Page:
Superintendent Dr. Jeff Butts was recently named the 2019 Indiana Superintendent of the Year by the Indiana Association of Public School Superintendents (IAPSS). He is the superintendent of the Metropolitan School District of Wayne Township, a school district on the west side of Indianapolis. He will represent Indiana in the National Superintendent of the Year competition. Recently, I had the opportunity to have a conversation with Dr. Butts about his role as superintendent and his views on education both locally and across our nation.
Note: Interview was condensed and edited for length and clarity.
Shawnta S. Barnes: What do you believe is the greatest threat to improving our education system?
Dr. Jeff Butts: I believe the greatest threat is the narrow rails we put up in our accountability system. Anything we measure will determine what gets taught and what gains focus in our classrooms. I think when we narrowly define what success looks like inside the classroom, we do our students a great disservice. I also think to some degree we have severely limited what our teachers are able to do in the classroom by having significant state and federal oversight in much of what we do. We don’t allow our professional educators enough latitude to do the very thing they have been trained to do, to work with our students and to make adjustments and adaptations on the fly based on what is happening inside their classrooms.
In conjunction with that, we do not respect educators enough; we don’t give them the respect they are due. There is way too much rhetoric out there that is negative against our school teachers and the hard work they are doing every day inside of the classroom both during the school day and outside of the school day and inside of the school year and outside of the school year. You can drive by our schools on any weekend or any holiday and you will see a parking lot full of cars. When teachers leave the classroom, they carry a heavy bag of stuff. Teachers are dedicated. We need to increase the level of respect we have for our teachers, we need to trust them to do the right things in the classroom, and we need to take down the narrow walls that we have for what students should be learning.
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SSB: One of the biggest challenges a superintendent faces is staying connected to the classrooms they are serving. How do you stay connected?
Dr. Butts: I think there is only one true way to stay connected to the classrooms and that is to try to be in the classrooms as much as you can. I will tell you that I am as guilty as anyone of not being in our classrooms. When a superintendent’s district gets larger or has more students, it gets more and more challenging to be in classrooms.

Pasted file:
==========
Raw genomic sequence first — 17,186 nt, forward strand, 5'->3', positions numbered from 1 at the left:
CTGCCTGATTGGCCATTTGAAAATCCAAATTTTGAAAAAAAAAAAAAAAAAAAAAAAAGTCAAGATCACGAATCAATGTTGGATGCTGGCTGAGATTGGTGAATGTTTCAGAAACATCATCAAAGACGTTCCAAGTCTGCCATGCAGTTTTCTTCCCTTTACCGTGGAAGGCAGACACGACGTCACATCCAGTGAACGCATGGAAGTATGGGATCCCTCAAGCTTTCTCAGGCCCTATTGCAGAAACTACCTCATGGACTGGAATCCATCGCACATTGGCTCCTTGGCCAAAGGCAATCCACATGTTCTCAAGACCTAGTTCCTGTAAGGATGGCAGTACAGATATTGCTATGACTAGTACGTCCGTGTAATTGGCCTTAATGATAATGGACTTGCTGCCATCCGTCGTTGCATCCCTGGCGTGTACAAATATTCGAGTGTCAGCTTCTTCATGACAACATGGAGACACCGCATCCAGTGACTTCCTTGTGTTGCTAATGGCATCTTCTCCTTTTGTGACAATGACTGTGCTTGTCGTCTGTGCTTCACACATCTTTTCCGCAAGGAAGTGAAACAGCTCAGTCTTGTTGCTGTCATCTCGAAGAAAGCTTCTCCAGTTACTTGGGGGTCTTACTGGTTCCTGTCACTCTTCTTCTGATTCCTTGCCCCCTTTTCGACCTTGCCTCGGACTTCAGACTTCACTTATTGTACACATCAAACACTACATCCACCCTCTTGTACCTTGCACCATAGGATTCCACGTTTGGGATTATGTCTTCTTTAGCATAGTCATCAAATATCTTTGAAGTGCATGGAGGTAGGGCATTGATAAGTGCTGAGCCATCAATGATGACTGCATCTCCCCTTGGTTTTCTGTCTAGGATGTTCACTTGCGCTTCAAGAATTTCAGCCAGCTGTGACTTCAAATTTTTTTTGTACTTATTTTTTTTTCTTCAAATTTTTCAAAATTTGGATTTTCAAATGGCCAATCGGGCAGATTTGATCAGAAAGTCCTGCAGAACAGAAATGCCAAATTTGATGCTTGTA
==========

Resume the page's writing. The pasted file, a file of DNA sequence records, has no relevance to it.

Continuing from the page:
I say that knowing that almost every superintendent I know began as a teacher. We all got into this line of work because we love children and love being in the classroom. Over time, we have matriculated through various chairs to get into the superintendent position. With each step that you take, you remove yourself one step further from what happens on a day to day basis in the classroom.
To stay connected, a superintendent should:
- Be in the classroom and see what is going on.
- Have an open and honest dialogue with teachers about their experiences and even their perceptions. Teachers operate in their classrooms and their buildings and sometimes don’t have the full grasp of some of the other systemic things that are going on from a district level that I might be able to provide some context.
- Listen to our students and get their perspective to hear what is going well and what they don’t like.
It is a challenge and you have to be intentional. It is easy to become separated from the real work that is happening inside of the classroom.
SSB: What advice do you wish you would have known before you stepped into this role?
Dr. Butts: Every superintendent has a shelf life. I don’t know if any of us know what that shelf life is until we get there. It might be five years. It might be ten. I know a superintendent that has been doing it for 50. There’s a wide range. Some of it has to do with the circumstances in which you are leading, the community that you live in, and the board that you work for. All of those things play into how long that shelf life is.
It is a very stressful job. It is a 24 hour a day job. It is a 365 day – and as one student reminded me – and a quarter day a year. It’s seven days a week. It is a job that you never shut down. Every single thing that happens in your district is your responsibility.